23 Jan 2013
A snowy day at the zoo
The coati sat rather defiantly in the tree, his fur fluffed up and his stripy tail swishing gently beneath him. While his three friends curled together under their heat lamp, presumably dreaming of their usual home in the deserts of Arizona or humid Amazon, he was evidently channelling his hardier kin which live on the slopes of the Andes.
Either way, even if there was several inches of snow on the ground, he had a great view from the branches and wasn’t budging.
It wasn’t the most obvious day to visit Battersea Park Children’s Zoo, admittedly. The whole of the UK was enveloped in snow, to the delight of everyone building snowpeople, having snowball battles and sledging in the park.
But a combination of Christmas busyness, various germ-ridden bouts of illness and a few other commitments meant this was our last possible day to use our tickets and a dusting of white wasn’t about to stop me. Not even a relatively thick dusting.
And while it might have been perfect weather for penguins and polar bears, it was also one of my most unexpectedly memorable family days out. Minnie was snuggled up in her snowsuit and fleece-lined buggy cocoon, and we had the zoo almost entirely to ourselves.
Shamefully, although I’ve lived in London for over a decade, I’ve never found myself in Battersea park before, although had I realised there was a children’s zoo (and more importantly ring-tailed lemurs) I’d have been there years ago.
I do love lemurs, especially since my trip to Madagascar. Unsurprisingly, although it can get pretty chilly in the hill forests on the island, the monochrome trio were huddled in a furry muddle under their own heat lamp, tails wrapped around each others’ necks and heads like bonus fuzzy scarves, occasionally stretching up onto their back paws to get a bit closer to the warmth.
But a few other hardy creatures were happy to head outside. A squirrel monkey poked his head out into his enclosure several times, looking at us curiously as he debated whether to risk the chill.
The two Asian short-clawed otters had no such qualms, scuttling towards us making high-pitched squeaks for food every time we passed near.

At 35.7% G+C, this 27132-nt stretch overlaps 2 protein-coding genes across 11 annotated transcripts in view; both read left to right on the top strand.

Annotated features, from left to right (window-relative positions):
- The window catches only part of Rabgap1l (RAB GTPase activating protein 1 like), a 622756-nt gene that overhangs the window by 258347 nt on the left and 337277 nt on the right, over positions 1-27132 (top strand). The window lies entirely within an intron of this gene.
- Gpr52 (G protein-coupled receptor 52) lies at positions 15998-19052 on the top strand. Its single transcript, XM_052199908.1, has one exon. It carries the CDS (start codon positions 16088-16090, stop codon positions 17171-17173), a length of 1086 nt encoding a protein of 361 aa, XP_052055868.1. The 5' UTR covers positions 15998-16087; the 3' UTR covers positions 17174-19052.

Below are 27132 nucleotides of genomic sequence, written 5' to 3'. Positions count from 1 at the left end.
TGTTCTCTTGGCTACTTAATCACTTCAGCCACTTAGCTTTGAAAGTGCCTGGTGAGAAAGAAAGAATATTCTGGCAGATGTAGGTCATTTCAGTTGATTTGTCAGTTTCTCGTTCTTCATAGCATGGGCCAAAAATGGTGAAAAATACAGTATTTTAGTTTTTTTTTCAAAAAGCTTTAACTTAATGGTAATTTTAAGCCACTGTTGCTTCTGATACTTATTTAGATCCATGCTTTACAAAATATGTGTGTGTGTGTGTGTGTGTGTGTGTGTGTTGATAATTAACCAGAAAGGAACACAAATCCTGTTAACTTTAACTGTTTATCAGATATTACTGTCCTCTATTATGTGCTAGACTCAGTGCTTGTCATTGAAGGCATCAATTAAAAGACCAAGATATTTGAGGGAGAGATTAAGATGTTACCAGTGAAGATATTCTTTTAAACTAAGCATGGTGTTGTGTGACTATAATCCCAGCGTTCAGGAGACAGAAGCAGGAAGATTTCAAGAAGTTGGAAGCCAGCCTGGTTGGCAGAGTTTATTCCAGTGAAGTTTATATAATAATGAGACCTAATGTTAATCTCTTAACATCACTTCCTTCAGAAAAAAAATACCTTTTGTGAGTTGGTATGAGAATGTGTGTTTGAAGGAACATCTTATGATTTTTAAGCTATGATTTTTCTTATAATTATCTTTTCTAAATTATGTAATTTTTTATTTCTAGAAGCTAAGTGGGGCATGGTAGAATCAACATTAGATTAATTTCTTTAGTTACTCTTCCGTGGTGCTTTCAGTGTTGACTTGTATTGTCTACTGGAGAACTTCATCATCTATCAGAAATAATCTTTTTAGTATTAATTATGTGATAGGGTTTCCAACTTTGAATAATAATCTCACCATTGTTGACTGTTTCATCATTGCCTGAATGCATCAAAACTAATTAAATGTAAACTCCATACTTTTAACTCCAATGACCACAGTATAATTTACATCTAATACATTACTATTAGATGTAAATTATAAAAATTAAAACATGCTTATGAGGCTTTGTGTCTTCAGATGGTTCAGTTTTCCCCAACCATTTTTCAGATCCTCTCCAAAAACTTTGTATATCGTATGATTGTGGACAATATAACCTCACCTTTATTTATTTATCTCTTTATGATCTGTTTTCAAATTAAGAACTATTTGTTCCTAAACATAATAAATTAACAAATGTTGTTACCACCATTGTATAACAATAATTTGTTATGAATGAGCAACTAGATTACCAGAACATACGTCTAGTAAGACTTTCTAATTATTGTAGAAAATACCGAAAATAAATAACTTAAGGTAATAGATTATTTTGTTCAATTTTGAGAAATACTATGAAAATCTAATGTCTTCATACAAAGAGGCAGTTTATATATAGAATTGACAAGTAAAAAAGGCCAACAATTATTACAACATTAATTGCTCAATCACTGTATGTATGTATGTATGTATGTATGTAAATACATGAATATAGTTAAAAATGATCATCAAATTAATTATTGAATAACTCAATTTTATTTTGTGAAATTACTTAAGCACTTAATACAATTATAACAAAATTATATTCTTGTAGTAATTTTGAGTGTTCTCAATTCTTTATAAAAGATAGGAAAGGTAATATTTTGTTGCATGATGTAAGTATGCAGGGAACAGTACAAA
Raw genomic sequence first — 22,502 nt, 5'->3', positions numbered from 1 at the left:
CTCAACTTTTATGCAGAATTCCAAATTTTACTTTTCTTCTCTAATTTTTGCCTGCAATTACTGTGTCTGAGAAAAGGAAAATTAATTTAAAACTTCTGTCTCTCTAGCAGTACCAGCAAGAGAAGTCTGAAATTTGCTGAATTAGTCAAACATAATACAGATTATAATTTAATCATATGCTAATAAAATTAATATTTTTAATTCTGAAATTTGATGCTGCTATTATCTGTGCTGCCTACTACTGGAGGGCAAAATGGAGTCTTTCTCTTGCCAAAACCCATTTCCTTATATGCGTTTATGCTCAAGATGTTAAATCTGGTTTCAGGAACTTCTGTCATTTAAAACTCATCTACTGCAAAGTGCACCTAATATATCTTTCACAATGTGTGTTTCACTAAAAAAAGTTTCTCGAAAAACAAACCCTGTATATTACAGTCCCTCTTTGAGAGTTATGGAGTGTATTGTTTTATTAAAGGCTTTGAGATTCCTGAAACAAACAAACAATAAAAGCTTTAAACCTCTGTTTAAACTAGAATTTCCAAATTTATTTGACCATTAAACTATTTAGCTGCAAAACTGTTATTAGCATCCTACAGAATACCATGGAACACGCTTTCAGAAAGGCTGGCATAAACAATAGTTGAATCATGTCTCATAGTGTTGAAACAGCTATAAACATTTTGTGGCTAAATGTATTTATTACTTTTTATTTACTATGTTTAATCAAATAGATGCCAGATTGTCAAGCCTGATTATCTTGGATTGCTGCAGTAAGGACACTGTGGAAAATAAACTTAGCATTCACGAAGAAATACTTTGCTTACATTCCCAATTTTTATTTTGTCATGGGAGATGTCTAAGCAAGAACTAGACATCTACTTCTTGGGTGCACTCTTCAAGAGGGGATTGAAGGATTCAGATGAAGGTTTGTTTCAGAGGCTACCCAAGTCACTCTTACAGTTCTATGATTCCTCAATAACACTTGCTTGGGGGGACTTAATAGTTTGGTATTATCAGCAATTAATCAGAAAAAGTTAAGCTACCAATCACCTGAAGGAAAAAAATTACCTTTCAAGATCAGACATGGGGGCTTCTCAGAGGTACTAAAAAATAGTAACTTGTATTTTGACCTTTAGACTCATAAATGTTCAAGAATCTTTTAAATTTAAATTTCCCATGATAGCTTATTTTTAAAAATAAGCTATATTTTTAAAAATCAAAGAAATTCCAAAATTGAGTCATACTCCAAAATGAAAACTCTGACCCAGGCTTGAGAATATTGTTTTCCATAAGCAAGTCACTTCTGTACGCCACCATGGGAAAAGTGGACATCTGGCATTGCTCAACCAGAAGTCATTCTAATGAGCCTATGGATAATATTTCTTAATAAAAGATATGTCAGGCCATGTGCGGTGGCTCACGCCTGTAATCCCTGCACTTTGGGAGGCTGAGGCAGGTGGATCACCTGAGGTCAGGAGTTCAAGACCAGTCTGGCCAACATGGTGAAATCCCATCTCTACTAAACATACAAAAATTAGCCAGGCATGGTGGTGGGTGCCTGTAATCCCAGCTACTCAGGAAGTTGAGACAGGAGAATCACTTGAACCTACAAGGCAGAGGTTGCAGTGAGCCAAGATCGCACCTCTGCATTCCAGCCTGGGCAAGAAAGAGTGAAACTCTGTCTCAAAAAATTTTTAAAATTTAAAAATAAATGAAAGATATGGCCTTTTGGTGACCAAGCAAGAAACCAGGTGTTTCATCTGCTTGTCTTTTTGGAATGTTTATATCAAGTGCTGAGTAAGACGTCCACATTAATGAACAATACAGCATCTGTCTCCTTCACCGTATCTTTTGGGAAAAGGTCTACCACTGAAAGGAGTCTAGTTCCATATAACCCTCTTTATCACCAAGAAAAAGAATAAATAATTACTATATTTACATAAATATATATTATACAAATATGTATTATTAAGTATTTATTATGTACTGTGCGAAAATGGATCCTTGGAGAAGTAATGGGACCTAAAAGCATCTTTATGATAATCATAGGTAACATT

The friendly member of staff I bumped into while looking for the coatis, unfazed by my dodgy map-reading skills which had brought me to the conclusion that their canteen could be the animal’s enclosure, had already given us a heads up about the ravenous – and remarkably cute – pair, who would happily try it on despite having had their quota of food.
In fact, even without many keepers wandering around (evidently following the lemurs’ example), there are boards of information about all the animals you see, packing in quirky trivia and useful information but still written in an easy-to-understand fashion for the youngest visitors. There’s also nice touches like chalk animals drawn on the walls for children to colour in.
And among the more exotic inhabitants, from meerkats and capuchin monkeys to chinchillas and chipmunks, there’s also plenty of more everyday animals – rabbits, guinea pigs, donkeys, goats, kune kune pigs, along with a couple of inquisitive emu. Nothing’s too scary for small animal-lovers, so even if you’re hankering after lions and tigers, at least there shouldn’t be terrified toddlers who’ve been roared at either.
Just as exciting than the animals, I suspect, is the adventure playground and mock fire engine where kids a bit older than Minnie will probably happily spend hours. One determined toddler, the only other visitor apart from his father, was attempting to do just that.
But despite the snow, we spent almost an hour wandering around and had it been less cold, I’d have whiled away much longer taking Minnie out of her buggy for a close-up look.
So, although the entrance fee means it’s not the cheapest day out – £6.95 for an adult, and £5.50 for children aged two to 15, or £22 for a family ticket until March 1, 2013 – you won’t come away feeling short-changed, especially if you keep an eye out for money-off vouchers to get your kids in for free as well.
Whatever the weather, this friendly little zoo is somewhere I’m sure I’ll return to.
Disclaimer: Our tickets were provided courtesy of MoneySupermarket and Battersea Children’s Zoo.